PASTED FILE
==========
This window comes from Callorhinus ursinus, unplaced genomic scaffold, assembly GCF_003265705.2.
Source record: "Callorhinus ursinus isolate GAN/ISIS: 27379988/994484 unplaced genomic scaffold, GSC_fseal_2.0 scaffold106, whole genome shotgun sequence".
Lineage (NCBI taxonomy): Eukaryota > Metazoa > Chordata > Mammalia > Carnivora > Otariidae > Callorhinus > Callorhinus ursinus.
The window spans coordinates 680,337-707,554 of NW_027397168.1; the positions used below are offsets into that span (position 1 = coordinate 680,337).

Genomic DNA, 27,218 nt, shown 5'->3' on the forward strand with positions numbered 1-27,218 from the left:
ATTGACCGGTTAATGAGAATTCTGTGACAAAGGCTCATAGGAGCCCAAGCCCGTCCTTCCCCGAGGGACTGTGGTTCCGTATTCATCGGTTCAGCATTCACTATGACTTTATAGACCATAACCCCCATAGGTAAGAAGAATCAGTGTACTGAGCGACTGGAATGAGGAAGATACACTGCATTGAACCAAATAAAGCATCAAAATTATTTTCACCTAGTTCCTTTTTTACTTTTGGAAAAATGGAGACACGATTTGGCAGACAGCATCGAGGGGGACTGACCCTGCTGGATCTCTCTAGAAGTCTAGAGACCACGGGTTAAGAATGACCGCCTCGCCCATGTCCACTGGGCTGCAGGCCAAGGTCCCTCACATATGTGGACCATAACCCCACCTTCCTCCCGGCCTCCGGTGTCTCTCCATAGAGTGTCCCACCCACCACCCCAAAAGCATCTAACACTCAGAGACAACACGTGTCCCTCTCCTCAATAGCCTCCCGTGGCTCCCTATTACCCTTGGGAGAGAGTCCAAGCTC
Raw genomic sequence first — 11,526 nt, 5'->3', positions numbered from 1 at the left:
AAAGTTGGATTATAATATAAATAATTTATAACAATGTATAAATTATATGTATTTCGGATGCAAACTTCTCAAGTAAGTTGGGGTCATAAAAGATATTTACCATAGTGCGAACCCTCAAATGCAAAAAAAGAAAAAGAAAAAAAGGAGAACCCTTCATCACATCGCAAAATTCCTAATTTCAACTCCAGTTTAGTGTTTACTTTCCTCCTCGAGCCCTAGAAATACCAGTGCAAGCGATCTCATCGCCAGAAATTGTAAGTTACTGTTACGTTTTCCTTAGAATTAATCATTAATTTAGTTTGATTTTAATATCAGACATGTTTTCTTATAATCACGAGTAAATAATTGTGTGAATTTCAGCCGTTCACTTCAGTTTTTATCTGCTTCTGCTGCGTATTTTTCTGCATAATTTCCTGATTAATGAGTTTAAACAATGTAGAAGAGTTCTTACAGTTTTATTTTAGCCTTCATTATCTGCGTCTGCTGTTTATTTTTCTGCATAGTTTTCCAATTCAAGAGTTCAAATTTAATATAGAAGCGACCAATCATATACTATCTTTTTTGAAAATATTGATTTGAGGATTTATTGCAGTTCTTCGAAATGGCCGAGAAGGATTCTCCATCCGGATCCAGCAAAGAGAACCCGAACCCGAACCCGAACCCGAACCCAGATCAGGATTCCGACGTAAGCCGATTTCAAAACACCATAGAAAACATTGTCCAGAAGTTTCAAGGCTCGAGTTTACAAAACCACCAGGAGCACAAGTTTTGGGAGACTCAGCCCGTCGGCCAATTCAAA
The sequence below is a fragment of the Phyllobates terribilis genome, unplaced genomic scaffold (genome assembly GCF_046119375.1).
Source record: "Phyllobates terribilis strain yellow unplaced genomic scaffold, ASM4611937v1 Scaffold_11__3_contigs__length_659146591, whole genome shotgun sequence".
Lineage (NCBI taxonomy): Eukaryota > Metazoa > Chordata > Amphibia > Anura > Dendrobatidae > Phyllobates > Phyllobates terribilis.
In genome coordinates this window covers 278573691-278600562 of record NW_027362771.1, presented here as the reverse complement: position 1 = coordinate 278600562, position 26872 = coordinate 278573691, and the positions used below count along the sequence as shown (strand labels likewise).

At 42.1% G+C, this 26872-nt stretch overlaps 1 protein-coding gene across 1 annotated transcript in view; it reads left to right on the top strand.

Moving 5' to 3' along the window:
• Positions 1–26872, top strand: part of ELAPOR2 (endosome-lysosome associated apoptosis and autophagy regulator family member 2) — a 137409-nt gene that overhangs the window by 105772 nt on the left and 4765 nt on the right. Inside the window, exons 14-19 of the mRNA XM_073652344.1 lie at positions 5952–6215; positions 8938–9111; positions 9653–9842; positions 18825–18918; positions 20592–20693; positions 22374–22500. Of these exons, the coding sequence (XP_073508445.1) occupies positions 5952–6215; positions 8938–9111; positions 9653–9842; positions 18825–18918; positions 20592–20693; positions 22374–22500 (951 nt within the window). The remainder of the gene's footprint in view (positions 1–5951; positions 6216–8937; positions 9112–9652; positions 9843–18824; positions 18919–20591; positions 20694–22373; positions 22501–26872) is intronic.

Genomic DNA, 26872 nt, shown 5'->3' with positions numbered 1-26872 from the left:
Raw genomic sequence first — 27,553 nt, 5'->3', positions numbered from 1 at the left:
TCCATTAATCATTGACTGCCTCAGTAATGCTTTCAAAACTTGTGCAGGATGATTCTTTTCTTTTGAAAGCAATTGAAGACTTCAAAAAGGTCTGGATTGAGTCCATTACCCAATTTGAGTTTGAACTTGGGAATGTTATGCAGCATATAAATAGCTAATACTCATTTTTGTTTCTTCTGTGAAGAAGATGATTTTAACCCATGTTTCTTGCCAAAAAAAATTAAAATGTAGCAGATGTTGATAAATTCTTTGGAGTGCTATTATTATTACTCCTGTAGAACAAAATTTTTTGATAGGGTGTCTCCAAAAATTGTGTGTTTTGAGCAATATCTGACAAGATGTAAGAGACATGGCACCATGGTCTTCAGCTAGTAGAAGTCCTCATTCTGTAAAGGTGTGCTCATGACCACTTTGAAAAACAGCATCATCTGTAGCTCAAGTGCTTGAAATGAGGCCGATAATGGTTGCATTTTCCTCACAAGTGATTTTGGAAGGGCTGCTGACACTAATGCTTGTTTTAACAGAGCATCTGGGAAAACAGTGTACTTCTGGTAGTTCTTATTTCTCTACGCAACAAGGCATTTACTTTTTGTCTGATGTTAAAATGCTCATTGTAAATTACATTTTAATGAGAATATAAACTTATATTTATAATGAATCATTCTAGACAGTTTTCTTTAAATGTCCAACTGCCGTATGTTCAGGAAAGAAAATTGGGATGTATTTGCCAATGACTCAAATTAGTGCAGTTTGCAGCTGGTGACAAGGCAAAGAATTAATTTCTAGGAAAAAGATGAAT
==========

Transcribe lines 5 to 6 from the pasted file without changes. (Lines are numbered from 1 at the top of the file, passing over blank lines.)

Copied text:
Genomic DNA, 27,218 nt, shown 5'->3' on the forward strand with positions numbered 1-27,218 from the left:
ATTGACCGGTTAATGAGAATTCTGTGACAAAGGCTCATAGGAGCCCAAGCCCGTCCTTCCCCGAGGGACTGTGGTTCCGTATTCATCGGTTCAGCATTCACTATGACTTTATAGACCATAACCCCCATAGGTAAGAAGAATCAGTGTACTGAGCGACTGGAATGAGGAAGATACACTGCATTGAACCAAATAAAGCATCAAAATTATTTTCACCTAGTTCCTTTTTTACTTTTGGAAAAATGGAGACACGATTTGGCAGACAGCATCGAGGGGGACTGACCCTGCTGGATCTCTCTAGAAGTCTAGAGACCACGGGTTAAGAATGACCGCCTCGCCCATGTCCACTGGGCTGCAGGCCAAGGTCCCTCACATATGTGGACCATAACCCCACCTTCCTCCCGGCCTCCGGTGTCTCTCCATAGAGTGTCCCACCCACCACCCCAAAAGCATCTAACACTCAGAGACAACACGTGTCCCTCTCCTCAATAGCCTCCCGTGGCTCCCTATTACCCTTGGGAGAGAGTCCAAGCTC